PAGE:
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Combating drought through preparedness

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Drought is a complex, slow–onset phenomenon that affects more people than any other natural hazard and results in serious economic, social, and environmental impacts. Although drought affects virtually all climatic regimes and has significant consequences in both developed and developing countries, its impacts are especially serious in developing countries where dryland agriculture predominates.

The impacts of drought are often an indicator of unsustainable land and water management practices, and drought assistance or relief provided by governments and donors encourages land managers and others to continue these practices. This often results in a greater dependence on government and a decline in self–reliance. Moving from crisis to risk management will require the adoption of a new paradigm for land managers, governments, international and regional development organizations, and non–governmental organizations. This approach emphasizes preparedness, mitigation, and improved early warning systems (EWS) over emergency response and assistance measures.

Article 10 of the Convention to Combat Desertification states that national action programmes should be established to identify the factors contributing to desertification and practical measures necessary to combat desertification and mitigate the effects of drought. In the past 10 years, there has been considerable recognition by governments of the need to develop drought preparedness plans and policies to reduce the impacts of drought. Unfortunately, progress in drought preparedness during the last decade has been slow because most nations lack the institutional capacity and human and financial resources necessary to develop comprehensive drought plans and policies. Recent commitments by governments and international organizations and new drought monitoring technologies and planning and mitigation methodologies are cause for optimism. The challenge is the implementation of these new technologies and methodologies. It is critical for governments that possess this experience to share it with others through regional and global networks. One way to accomplish this goal is to create a network of regional networks on drought preparedness to expedite the adoption of drought preparedness tools to lessen the hardships associated with severe and extended drought episodes.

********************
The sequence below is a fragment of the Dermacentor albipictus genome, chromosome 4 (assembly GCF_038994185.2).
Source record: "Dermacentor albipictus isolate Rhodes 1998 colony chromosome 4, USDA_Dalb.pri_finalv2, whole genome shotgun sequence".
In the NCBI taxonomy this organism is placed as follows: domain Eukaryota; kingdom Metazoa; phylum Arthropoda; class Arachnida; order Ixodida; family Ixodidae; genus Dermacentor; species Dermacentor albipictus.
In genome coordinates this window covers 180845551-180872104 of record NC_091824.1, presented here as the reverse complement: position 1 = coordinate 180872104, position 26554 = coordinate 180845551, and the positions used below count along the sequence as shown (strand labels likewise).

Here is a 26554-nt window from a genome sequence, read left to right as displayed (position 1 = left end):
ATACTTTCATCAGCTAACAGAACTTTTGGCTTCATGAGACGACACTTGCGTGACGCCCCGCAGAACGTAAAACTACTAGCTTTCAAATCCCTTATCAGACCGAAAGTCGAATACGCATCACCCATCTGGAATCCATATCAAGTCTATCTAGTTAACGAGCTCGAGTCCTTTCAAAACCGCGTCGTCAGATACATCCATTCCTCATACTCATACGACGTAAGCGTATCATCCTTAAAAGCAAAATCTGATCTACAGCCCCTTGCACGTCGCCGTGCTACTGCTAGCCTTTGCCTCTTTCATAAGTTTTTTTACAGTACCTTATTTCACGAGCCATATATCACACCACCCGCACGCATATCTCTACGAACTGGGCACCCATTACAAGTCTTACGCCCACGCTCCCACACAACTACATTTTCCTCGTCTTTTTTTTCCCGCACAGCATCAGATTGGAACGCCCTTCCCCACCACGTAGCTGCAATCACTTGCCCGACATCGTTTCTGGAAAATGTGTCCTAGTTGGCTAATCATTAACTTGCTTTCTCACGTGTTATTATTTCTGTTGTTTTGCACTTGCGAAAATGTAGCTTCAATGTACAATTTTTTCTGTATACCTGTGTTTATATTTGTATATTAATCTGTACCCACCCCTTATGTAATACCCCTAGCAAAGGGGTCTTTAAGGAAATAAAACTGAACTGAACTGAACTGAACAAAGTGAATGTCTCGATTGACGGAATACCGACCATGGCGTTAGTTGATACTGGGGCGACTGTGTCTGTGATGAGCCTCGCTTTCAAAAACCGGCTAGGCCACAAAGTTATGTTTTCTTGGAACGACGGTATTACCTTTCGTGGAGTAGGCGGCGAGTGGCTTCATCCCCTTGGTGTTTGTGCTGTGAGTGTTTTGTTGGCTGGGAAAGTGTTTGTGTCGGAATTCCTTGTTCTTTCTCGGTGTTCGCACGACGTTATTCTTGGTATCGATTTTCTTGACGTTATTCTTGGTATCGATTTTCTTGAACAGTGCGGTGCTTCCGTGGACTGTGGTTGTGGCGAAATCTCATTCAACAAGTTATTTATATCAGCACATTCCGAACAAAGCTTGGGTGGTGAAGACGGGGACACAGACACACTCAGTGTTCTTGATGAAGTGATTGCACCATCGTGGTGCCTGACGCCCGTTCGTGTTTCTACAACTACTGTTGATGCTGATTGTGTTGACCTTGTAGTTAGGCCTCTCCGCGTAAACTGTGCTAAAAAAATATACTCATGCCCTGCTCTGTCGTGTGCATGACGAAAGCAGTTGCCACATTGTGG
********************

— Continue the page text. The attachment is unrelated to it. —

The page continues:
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Document Type: Research Article

Affiliations: University of Nebraska, Lincoln, Nebraska

Publication date: 2002-11-01

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